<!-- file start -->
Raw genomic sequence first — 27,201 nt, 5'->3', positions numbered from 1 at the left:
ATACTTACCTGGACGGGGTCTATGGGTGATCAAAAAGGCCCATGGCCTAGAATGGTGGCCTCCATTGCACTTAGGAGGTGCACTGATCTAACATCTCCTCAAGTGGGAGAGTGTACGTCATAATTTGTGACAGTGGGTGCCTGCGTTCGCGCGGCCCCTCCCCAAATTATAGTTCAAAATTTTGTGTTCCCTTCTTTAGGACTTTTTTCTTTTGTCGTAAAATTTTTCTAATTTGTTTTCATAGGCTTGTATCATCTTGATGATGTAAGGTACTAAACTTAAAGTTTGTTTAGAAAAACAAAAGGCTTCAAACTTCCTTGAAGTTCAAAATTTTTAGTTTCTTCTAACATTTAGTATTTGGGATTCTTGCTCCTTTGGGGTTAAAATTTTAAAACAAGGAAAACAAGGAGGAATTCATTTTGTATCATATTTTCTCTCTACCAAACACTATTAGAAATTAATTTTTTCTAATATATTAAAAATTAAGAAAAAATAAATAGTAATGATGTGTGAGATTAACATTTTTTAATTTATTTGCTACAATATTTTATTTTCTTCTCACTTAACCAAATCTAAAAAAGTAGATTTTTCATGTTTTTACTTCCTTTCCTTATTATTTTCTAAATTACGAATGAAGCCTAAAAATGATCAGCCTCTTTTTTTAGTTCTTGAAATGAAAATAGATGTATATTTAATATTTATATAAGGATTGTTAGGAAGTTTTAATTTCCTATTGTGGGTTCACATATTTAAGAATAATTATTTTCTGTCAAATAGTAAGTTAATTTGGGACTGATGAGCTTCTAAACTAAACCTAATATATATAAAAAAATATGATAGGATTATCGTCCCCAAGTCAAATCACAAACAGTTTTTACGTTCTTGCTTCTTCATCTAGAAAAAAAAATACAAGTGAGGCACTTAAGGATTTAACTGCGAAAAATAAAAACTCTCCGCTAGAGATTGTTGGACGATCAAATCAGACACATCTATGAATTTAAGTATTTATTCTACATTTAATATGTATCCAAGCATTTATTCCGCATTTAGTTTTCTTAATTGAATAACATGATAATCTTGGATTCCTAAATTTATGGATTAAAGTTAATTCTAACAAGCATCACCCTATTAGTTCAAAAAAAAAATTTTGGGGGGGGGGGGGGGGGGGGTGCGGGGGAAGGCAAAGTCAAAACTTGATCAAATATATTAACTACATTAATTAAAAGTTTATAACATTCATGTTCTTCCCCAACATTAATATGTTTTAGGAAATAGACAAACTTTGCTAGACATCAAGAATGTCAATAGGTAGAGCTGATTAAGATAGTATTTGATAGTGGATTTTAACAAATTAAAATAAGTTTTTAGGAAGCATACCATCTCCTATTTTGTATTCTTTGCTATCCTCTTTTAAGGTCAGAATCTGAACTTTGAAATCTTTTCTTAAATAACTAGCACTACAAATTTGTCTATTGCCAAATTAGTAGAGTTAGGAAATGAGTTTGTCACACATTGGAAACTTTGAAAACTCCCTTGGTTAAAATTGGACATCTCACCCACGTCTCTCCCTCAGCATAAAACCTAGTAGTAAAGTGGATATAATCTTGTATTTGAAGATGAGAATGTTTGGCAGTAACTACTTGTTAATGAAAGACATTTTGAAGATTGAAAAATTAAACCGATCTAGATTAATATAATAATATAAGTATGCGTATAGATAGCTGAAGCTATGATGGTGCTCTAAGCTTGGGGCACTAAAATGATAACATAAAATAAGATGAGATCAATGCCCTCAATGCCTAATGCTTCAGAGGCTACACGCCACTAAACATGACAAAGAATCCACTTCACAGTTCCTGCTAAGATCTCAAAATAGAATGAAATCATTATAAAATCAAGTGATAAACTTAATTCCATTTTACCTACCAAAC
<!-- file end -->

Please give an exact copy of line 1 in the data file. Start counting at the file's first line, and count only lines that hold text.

Raw genomic sequence first — 27,201 nt, 5'->3', positions numbered from 1 at the left: